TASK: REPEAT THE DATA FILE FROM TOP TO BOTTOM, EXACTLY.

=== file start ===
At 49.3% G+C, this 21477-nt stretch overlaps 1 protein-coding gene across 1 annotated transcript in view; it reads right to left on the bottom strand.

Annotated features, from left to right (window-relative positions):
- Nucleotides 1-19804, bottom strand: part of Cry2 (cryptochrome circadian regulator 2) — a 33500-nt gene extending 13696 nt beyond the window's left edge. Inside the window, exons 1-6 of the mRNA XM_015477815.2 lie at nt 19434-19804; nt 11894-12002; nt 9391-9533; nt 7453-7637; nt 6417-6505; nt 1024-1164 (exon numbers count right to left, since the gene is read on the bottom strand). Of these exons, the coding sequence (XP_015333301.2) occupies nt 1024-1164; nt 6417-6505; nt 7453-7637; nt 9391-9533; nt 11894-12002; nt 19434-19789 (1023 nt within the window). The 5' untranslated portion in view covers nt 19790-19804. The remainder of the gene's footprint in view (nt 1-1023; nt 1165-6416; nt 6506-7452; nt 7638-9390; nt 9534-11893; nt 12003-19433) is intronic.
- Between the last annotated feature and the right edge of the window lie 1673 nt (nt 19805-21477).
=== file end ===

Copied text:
At 49.3% G+C, this 21477-nt stretch overlaps 1 protein-coding gene across 1 annotated transcript in view; it reads right to left on the bottom strand.

Annotated features, from left to right (window-relative positions):
- Nucleotides 1-19804, bottom strand: part of Cry2 (cryptochrome circadian regulator 2) — a 33500-nt gene extending 13696 nt beyond the window's left edge. Inside the window, exons 1-6 of the mRNA XM_015477815.2 lie at nt 19434-19804; nt 11894-12002; nt 9391-9533; nt 7453-7637; nt 6417-6505; nt 1024-1164 (exon numbers count right to left, since the gene is read on the bottom strand). Of these exons, the coding sequence (XP_015333301.2) occupies nt 1024-1164; nt 6417-6505; nt 7453-7637; nt 9391-9533; nt 11894-12002; nt 19434-19789 (1023 nt within the window). The 5' untranslated portion in view covers nt 19790-19804. The remainder of the gene's footprint in view (nt 1-1023; nt 1165-6416; nt 6506-7452; nt 7638-9390; nt 9534-11893; nt 12003-19433) is intronic.
- Between the last annotated feature and the right edge of the window lie 1673 nt (nt 19805-21477).